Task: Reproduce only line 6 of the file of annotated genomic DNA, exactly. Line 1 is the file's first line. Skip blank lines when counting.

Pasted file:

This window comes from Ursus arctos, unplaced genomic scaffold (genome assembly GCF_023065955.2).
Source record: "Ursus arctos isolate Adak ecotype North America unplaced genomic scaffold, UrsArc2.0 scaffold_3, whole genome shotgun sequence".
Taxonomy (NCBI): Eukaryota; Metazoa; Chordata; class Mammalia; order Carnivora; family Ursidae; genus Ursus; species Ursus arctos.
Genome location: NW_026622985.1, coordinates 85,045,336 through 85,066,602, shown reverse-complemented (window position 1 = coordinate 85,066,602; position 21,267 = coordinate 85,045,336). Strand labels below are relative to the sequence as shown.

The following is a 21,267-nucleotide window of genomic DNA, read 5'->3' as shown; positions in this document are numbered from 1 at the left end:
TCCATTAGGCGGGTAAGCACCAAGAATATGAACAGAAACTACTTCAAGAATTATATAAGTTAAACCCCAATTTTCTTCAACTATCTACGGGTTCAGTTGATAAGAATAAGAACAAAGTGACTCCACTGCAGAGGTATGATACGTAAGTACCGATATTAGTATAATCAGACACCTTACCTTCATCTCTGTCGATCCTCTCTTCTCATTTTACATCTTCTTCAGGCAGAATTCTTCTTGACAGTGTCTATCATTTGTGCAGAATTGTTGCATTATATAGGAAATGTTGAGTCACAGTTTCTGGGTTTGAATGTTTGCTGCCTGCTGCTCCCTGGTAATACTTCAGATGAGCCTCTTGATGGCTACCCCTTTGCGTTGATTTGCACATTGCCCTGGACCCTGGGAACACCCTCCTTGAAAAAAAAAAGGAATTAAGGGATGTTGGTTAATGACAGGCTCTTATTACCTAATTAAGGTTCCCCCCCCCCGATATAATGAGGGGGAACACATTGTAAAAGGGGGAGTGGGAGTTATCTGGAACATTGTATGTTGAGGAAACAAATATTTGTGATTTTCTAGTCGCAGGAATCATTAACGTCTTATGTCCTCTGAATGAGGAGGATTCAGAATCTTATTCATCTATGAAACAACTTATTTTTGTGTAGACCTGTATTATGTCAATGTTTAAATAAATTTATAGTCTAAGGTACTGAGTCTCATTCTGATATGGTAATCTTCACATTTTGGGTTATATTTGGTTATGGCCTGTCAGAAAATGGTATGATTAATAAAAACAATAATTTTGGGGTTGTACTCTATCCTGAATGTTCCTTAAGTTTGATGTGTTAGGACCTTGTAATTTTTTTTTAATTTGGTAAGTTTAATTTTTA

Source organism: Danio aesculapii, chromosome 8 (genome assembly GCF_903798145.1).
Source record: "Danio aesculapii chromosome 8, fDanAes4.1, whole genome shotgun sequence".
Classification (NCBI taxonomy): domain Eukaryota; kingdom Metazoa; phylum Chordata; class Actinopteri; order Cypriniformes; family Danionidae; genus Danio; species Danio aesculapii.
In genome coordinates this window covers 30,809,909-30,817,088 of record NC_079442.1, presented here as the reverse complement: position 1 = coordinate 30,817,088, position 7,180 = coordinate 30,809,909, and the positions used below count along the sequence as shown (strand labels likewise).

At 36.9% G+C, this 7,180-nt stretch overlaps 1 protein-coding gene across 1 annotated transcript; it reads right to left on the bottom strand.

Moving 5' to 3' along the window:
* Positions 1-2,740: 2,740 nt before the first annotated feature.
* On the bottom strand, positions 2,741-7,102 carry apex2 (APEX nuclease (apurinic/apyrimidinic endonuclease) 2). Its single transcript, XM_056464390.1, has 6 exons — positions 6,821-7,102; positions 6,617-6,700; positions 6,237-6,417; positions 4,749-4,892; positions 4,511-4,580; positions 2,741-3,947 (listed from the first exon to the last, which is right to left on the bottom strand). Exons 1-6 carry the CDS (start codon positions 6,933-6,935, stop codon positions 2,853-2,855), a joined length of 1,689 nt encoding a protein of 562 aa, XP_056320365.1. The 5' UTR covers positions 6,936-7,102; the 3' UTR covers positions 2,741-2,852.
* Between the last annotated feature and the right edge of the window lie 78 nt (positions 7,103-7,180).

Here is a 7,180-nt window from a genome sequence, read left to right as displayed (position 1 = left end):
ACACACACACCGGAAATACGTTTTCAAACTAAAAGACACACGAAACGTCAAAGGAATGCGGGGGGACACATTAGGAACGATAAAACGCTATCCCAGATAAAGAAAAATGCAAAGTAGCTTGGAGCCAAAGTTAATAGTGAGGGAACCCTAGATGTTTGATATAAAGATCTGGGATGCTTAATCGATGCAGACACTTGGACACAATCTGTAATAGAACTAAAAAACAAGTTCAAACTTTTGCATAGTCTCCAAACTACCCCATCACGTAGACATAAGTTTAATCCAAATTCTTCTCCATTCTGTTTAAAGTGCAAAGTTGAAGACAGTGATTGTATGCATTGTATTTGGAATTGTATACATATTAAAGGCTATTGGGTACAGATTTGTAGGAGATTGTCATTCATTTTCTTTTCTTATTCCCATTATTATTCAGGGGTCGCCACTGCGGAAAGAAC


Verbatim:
TCCATTAGGCGGGTAAGCACCAAGAATATGAACAGAAACTACTTCAAGAATTATATAAGTTAAACCCCAATTTTCTTCAACTATCTACGGGTTCAGTTGATAAGAATAAGAACAAAGTGACTCCACTGCAGAGGTATGATACGTAAGTACCGATATTAGTATAATCAGACACCTTACCTTCATCTCTGTCGATCCTCTCTTCTCATTTTACATCTTCTTCAGGCAGAATTCTTCTTGACAGTGTCTATCATTTGTGCAGAATTGTTGCATTATATAGGAAATGTTGAGTCACAGTTTCTGGGTTTGAATGTTTGCTGCCTGCTGCTCCCTGGTAATACTTCAGATGAGCCTCTTGATGGCTACCCCTTTGCGTTGATTTGCACATTGCCCTGGACCCTGGGAACACCCTCCTTGAAAAAAAAAAGGAATTAAGGGATGTTGGTTAATGACAGGCTCTTATTACCTAATTAAGGTTCCCCCCCCCCGATATAATGAGGGGGAACACATTGTAAAAGGGGGAGTGGGAGTTATCTGGAACATTGTATGTTGAGGAAACAAATATTTGTGATTTTCTAGTCGCAGGAATCATTAACGTCTTATGTCCTCTGAATGAGGAGGATTCAGAATCTTATTCATCTATGAAACAACTTATTTTTGTGTAGACCTGTATTATGTCAATGTTTAAATAAATTTATAGTCTAAGGTACTGAGTCTCATTCTGATATGGTAATCTTCACATTTTGGGTTATATTTGGTTATGGCCTGTCAGAAAATGGTATGATTAATAAAAACAATAATTTTGGGGTTGTACTCTATCCTGAATGTTCCTTAAGTTTGATGTGTTAGGACCTTGTAATTTTTTTTTAATTTGGTAAGTTTAATTTTTA